The TF-RDTA comes apart into a million little pieces so it’s very easy to clean, which is something that I have come to appreciate about SMOK tanks in general. I like to keep my gear clean, but some tanks come with components fused together which either makes some sections inaccessible or it makes getting all the water out almost impossible. That’s not the case with this device.
So how do you use this thing? Well, after you’ve cleaned it to get rid of any leftover machine oil and impurities, all you have to do is take the deck with the preinstalled massive dual Clapton coils – unless you prefer to make your coils – and to wicking. Here’s the thing, though, you need to do it right, not the way it’s shown in the included SMOK user manual. Now, I had a feeling it was wrong from the beginning, but I had never used a Velocity deck before so I just followed their instructions. The results were catastrophic and included a ruined t-shirt and massive leaking.
The strange thing is that the wicking pictogram in the user manual and the one on the SMOK website are completely different. The first shows short wicks, just slightly protruding the coils, while the other shows slightly longer cotton wicks tucked under the coils and, most importantly, covering the wicking holes under the coils. The second method is obviously the right one, and trust me when I say that this is one mistake you don’t want to make, so pay great attention to the wicking. If the juice holes are left wide open, the e-liquid in the well bellow just spills through the airflow slots whenever you tilt the tank and even if you keep it perfectly still, droplets still pop out whenever the coils heat up. It’s a nightmare.
Once that’s done, you’re ready to add the e-juice. Just slide open the swivel cap and pour juice through the big hole in the silicone gasket using a dropper or a syringe. But wait! Before you do that, make sure the e-liquid control system is shut, otherwise it will just come out the airflow slots in the base. You can close and open the juice slots by holding the base with one hand and rotating the glass tube clockwise and counterclockwise. These slots allow the juice from the tank part to drop into the big well in the base and feed the cotton wicks. If you leave them open by mistake, when you pump new juice into the tank, the pressure will just push the liquid in the well out. It has happened to me twice already and it is a messy experience. Being able to control the juice flow is awesome, but you need to double check that the slots are closed before refilling, or you’ll have some cleaning up to do.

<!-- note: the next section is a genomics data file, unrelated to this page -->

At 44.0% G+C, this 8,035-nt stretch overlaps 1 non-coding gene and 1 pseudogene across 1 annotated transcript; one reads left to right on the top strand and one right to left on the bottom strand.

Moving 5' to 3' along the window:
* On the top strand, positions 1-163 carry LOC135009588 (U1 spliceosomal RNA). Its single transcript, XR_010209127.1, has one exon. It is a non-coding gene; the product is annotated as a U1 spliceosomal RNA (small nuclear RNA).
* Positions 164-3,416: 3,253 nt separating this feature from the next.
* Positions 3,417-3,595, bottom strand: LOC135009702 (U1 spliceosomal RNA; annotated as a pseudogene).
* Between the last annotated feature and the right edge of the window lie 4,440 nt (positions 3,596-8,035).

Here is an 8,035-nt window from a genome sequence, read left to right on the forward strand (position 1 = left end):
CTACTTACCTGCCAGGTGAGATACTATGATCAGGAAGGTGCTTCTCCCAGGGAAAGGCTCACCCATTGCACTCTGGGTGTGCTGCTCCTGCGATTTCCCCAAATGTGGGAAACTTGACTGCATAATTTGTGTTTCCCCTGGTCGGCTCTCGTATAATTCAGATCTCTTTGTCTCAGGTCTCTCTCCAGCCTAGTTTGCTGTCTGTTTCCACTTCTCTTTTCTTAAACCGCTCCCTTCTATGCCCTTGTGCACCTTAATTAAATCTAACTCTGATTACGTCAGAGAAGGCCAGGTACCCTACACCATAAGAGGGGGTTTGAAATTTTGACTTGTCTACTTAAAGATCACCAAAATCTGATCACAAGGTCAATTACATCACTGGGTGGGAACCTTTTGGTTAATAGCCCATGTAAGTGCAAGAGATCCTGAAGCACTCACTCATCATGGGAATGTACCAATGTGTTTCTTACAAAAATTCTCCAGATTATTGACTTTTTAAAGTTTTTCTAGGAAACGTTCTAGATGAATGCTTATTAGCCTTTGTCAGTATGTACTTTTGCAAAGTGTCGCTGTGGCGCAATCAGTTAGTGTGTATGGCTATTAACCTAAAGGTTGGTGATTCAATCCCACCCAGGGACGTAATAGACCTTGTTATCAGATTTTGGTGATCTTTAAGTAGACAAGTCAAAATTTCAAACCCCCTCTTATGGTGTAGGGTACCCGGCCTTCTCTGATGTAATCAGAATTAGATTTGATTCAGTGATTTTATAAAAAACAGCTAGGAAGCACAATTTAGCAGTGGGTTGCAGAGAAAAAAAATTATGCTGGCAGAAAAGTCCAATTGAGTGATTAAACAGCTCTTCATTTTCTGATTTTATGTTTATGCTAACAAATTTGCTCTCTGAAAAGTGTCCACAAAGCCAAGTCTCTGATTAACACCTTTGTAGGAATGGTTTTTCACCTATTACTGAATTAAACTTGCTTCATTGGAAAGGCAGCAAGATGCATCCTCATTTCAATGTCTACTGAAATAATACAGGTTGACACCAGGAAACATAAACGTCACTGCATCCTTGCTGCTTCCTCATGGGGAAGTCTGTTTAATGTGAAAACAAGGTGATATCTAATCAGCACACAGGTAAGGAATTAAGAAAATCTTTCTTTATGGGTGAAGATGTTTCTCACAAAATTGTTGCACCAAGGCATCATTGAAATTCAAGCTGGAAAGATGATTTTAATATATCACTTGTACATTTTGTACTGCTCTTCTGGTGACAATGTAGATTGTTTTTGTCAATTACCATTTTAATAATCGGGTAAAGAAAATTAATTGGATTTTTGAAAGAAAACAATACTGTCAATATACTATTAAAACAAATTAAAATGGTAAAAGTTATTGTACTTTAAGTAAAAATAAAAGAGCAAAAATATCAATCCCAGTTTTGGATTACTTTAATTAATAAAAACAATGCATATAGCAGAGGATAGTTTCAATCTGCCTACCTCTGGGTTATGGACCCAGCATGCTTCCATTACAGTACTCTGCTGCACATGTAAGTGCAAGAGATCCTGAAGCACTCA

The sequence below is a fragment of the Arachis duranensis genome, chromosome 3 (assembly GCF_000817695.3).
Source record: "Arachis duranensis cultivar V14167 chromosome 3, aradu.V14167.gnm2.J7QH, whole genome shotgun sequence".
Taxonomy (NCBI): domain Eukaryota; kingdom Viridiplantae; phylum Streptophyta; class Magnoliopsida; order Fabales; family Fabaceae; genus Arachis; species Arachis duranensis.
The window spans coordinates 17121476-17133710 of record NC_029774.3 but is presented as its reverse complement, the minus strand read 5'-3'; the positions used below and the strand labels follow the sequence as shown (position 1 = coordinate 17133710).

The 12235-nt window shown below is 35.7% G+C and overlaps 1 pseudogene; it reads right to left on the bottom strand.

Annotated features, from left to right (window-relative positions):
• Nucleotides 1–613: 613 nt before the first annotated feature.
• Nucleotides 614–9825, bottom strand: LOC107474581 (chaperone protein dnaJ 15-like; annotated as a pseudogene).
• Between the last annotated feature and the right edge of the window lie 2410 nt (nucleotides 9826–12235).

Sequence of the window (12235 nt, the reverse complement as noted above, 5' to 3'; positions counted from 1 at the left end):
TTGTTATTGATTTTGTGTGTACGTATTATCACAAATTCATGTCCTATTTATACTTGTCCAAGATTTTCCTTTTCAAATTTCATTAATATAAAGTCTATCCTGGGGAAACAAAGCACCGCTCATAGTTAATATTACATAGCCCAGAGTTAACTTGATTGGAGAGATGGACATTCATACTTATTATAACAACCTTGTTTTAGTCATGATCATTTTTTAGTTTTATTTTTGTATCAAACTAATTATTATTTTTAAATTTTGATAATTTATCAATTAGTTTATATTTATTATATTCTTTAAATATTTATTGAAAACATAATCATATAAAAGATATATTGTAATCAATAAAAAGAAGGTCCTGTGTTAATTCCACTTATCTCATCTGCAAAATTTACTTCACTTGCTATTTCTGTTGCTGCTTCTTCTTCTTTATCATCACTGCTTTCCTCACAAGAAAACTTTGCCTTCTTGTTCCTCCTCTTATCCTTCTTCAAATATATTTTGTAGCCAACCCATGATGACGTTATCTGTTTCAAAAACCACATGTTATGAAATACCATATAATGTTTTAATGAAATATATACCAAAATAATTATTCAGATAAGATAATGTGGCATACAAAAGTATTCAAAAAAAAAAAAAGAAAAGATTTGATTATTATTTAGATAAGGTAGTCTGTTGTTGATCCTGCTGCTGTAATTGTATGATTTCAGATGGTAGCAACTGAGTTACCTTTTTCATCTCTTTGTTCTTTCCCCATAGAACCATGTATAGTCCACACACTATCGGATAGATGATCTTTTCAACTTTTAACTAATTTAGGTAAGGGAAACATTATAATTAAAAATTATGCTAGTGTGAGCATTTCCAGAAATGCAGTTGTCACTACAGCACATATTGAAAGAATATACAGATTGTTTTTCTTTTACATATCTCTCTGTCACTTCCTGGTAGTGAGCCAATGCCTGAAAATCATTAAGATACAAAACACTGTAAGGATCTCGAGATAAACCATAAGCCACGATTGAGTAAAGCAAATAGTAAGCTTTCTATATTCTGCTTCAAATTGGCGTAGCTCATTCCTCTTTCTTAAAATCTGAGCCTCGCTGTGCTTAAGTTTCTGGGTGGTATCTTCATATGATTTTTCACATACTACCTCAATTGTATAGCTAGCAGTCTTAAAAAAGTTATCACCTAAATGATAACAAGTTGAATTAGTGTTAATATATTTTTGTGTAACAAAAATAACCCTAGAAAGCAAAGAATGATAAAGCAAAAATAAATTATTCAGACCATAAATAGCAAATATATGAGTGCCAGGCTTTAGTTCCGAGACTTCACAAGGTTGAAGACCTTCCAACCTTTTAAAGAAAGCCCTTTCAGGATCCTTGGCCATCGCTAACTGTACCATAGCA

So after you’ve made sure the juice slots connecting the tanks section to the base are closed, you’re ready to add the e-juice. Once that’s over with, you open the juice slots and watch as most of the e-liquid drops down into the bottom well. If you really want to take advantage of the ample juice storage capabilities of the TF-RDTA, you can once again close the juice slots and fill up the tank again. Then you’ll have five milliliters of e-liquid in the tank, plus another 3 milliliters or so in the well. Now that’s a lot of juice. And you’ll need it too, as this thing is one thirsty monster. Just like the original TFV4, the TF-RDTA eats through juice like crazy. Vapor production is outstanding but you have to pay for it in e-liquid.